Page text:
Masses at The Waiting Room was an endurance test. The guitar-heavy four-piece launched its set with some spacey, trance-y stuff that quickly shifted into catchy math. But it was all downhill after that, as the instrumental-only outfit poured it on way too heavy, and turned into a messy cacophony of noise where everything blurred into everything else until you began to wonder if they knew what they were doing. Did I mention it was loud — thunderously, painfully loud? People escaped onto the sidewalk in front of the club holding their ears, catching a break from the throbbing, raw din that rolled and rolled and rolled always at the same plodding, Excedrine headache pace. How about some dynamics, boys? Without it, you’re just making intricate, painful noise. The set became a sonic wrestling match between the band and the crowd, and by the end it felt like a bully standing on your neck, testing to see how much more you could take.

After the feedback cleared, the crowd slowly funneled back into The Waiting Room for legendary ’90s band Mercy Rule. What can I say that hasn’t already been said about the trio other than their sound never seems to age? Earnest, stoic working-man guitarist Jon Taylor hasn’t lost his angry touch, nor his love for ear-bleeding volume.  So just like every other Mercy Rule shows from back in the day, lead vocalist Heidi Ore’s delicate crooning was lost and buried beneath the guitar-fueled tonnage — and it’s still a shame.

The band took the opportunity to try out a few new songs that were harder and harsher than anything from a catalog that spans 20 years. But it was the old familiar songs that the crowd fully embraced and none more so than set closer “Summer,” where Heidi belted out the tune’s signature line, “I love summer when it’s HOT, HOT HOT.” Mercy Rule continues to be one of Nebraska’s most dynamic and fun bands (and most photogenic, thanks to their trademark floor-mounted flood lights). Their heroic anthems are as relentless as a semi-truck barreling down on you, growing ever larger in the rear-view, about to crush everything in its path. If we’re lucky, it’ll never slow down.

Last stop was at The Barley Street Tavern where punk duo Once A Pawn closed out the evening. Drummer/frontwoman Catherine Balta’s voice kinda/sorta reminded me of Gabby Glaser of Luscious Jackson belting out her punk rants in a slightly atonal caterwaul, while guitarist/co-pilot Eric Scrivens gleefully spun in circles like a dog chasing its tail. As cute as they were angsty, the duo’s Achilles heel was the similitude of their compositions — after awhile, they all began to sound the same, but I guess you could also say that about The Ramones.

So which music scene — Omaha’s or Lincoln’s — has the better collection of bands? These days, Lincoln has the upper hand when it comes to sheer variety, especially when Omaha seems content with its ever-growing parade of Americana folk bands. I guess we’ll have to wait until after this weekend’s Omaha Entertainment and Arts Awards Summer Showcase before we can deterimine a real winner.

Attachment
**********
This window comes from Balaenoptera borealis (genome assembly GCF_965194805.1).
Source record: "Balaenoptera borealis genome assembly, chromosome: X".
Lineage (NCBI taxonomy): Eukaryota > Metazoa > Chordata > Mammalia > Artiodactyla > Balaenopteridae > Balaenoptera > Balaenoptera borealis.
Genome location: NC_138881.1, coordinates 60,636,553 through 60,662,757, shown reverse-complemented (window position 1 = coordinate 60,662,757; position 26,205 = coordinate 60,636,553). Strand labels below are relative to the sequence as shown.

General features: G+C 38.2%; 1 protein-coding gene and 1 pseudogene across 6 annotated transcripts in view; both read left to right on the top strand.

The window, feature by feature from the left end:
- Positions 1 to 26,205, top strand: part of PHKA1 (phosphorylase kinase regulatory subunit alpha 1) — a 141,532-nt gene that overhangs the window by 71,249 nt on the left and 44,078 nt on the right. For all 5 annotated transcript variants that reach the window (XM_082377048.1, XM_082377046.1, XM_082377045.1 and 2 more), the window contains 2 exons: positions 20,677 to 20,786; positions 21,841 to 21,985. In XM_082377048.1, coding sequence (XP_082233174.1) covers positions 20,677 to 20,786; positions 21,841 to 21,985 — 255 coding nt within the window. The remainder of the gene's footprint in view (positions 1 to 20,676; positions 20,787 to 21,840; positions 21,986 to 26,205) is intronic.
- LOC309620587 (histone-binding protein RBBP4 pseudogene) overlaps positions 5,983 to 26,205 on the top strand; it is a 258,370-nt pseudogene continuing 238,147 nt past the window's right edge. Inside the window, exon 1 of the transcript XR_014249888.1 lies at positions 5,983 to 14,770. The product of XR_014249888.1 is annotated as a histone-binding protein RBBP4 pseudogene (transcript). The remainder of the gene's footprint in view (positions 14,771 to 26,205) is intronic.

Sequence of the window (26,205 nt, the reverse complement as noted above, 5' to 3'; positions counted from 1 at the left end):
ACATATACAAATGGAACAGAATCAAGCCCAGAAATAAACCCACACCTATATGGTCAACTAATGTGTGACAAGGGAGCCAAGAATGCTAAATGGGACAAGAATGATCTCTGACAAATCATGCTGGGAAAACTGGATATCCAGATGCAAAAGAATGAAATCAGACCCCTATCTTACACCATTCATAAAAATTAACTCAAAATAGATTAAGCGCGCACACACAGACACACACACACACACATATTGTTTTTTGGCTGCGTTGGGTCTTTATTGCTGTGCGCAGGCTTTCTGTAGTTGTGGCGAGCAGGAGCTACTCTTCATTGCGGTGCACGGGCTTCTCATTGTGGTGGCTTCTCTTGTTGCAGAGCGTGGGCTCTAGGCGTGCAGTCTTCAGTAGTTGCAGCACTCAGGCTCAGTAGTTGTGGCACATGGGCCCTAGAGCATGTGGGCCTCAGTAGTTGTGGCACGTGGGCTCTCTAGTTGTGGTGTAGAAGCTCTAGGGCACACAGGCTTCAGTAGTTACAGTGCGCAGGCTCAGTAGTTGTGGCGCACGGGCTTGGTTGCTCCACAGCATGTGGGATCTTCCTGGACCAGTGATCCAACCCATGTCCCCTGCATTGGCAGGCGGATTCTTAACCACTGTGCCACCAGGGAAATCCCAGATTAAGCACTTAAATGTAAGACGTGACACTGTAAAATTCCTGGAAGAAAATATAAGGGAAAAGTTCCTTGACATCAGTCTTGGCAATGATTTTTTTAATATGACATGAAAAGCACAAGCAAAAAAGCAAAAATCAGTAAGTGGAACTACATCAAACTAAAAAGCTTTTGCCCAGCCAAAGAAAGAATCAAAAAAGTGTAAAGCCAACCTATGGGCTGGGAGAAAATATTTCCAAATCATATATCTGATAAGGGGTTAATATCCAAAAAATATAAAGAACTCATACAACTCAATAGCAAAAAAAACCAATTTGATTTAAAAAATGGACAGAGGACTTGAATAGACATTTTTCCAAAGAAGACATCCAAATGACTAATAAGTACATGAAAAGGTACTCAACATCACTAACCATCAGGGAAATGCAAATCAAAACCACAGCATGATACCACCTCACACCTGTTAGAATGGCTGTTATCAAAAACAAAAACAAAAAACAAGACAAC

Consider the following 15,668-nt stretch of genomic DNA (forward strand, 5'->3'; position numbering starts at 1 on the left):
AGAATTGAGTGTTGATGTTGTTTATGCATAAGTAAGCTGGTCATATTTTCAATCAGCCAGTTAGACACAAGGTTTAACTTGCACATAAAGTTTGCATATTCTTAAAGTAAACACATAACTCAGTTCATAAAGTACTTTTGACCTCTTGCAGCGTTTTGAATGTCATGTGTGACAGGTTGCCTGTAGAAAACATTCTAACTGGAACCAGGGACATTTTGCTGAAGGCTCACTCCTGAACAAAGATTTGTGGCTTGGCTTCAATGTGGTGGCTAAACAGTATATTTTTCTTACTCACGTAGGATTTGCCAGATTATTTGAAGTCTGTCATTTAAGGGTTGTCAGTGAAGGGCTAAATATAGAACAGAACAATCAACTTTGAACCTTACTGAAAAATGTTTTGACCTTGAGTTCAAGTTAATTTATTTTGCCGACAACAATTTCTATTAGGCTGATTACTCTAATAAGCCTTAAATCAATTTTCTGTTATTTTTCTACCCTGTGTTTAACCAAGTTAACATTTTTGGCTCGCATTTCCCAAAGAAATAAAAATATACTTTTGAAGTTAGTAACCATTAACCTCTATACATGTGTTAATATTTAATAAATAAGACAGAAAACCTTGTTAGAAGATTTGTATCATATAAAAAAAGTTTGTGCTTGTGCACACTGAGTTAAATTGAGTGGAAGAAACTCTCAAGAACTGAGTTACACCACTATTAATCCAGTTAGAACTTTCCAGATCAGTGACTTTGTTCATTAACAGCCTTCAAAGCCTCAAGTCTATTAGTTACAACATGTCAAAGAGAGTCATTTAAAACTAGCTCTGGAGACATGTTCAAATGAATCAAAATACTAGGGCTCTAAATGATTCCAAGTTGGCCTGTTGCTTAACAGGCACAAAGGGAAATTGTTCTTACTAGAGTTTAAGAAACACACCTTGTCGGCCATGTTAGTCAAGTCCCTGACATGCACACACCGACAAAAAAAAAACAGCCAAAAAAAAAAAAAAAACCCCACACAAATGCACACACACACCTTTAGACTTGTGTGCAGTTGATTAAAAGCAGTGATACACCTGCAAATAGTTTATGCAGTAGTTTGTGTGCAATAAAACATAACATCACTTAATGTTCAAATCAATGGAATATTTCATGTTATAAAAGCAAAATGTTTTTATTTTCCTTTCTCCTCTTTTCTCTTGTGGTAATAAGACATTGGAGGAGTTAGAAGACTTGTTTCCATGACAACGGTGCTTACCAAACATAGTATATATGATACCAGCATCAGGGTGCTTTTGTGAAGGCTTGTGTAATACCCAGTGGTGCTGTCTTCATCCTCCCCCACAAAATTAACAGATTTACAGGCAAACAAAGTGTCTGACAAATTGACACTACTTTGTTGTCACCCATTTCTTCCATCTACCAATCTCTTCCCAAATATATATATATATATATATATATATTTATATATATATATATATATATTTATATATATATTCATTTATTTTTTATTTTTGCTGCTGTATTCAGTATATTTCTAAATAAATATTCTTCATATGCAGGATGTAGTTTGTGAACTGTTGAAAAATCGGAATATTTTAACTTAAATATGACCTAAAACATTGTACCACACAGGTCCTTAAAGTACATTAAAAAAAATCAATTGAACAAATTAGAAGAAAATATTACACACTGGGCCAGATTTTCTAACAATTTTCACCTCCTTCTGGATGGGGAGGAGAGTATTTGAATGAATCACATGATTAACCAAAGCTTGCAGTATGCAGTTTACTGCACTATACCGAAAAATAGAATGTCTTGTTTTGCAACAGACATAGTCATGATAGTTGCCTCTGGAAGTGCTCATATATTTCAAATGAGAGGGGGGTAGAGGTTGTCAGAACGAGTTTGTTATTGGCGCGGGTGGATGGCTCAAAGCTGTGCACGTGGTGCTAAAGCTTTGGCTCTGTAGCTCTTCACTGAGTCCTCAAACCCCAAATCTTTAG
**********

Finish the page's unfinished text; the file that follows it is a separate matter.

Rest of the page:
* * *

Moments after posting yesterday’s blog update, the listing for the $299 “buy now”-priced pair of Concert for Equality tickets on ebay disappeared. I guess the seller must read Lazy-i or the tickets sold. Then this morning a different pair went up on ebay (here), this time for a buy-now price of $315!

* * *

Earlier this year (or maybe it was late last year?) Singer/songwriter/musician Brad Hoshaw shared an idea with me: To create a musicians’ hostel out of his Benson apartment where out-of-towners could find a cheap, clean, safe place to sleep while in town on tour. If Benson is going to become Omaha’s version of Austin’s 6th Street, there has to be a lodging option besides asking from stage if anyone can spare some floorspace, or spending precious tour revenue on a hotel room located miles away.

Well, months later the Benson Musicians Hostel is open for business. Located at 6051 1/2 Maple St. Apt. #2, the hostel has bed-space for six people, though more can crash on the floor if need be. The price is $10 per bed or $40 for your entire posse. Amenities include a kitchen, stereo (w/turntable and records), an empty “mini-bar” and, of course, a full bathroom.  Judging by the photos on the hostel’s Facebook page, the place looks rather cozy. Sayeth Mr. Hoshaw: “Other than providing a convenience for those that bring art/entertainment into our city, my hope is that the bands will linger in the mornings and spend money on Maple St, before they leave town. Thus helping the retail shops, restaurants, auto mechanics, grocery stores, etc.”

Bravo! To help get the ball rolling, a fundraising concert is beind held tonight at The Barley Street Tavern to raise cash to cover some basic operational expenses and add amenities such as a washer/dryer and WiFi. The cover is $5, and there will be a donation jar on the bar.

The performance line-up:

9 p.m.: Chad Wallin
9:30 p.m.: All Young Girls are Machine Guns –
10 p.m.: Doug Flynn (Comedian)
10:15 p.m.: Brad Hoshaw (Brad Hoshaw & the Seven Deadlies)
10:45 p.m.: Jake Bellows
11:15 p.m.: Justin Lamoureux (Midwest Dilemma)

Midnight: Cass Brostad (Cass Fifty and the Family Gram, Traveling Mercies)

12:30 a.m.: Andrew Bailie (It’s True!, Riverside Anthology, The Wholes)

* * *

The new 2 a.m. closing time for Omaha bars begins tonight. As I reported earlier, One Percent Productions has no intention of pushing band start-times back at its shows. Only time will tell if their approach will also make sense for less-savory places like O’Leaver’s (where I definitely could see shows going later) or fancy-smancy Slowdown (very unlikely  — they rarely run past 12:30 now). In the end, it’s much ado about nothing, at least for me.

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Read Tim McMahan’s blog daily at — an online music magazine that includes feature interviews, reviews and news. The focus is on the national indie music scene with a special emphasis on the best original bands in the Omaha area. Copyright © 2010 Tim McMahan. All rights reserved.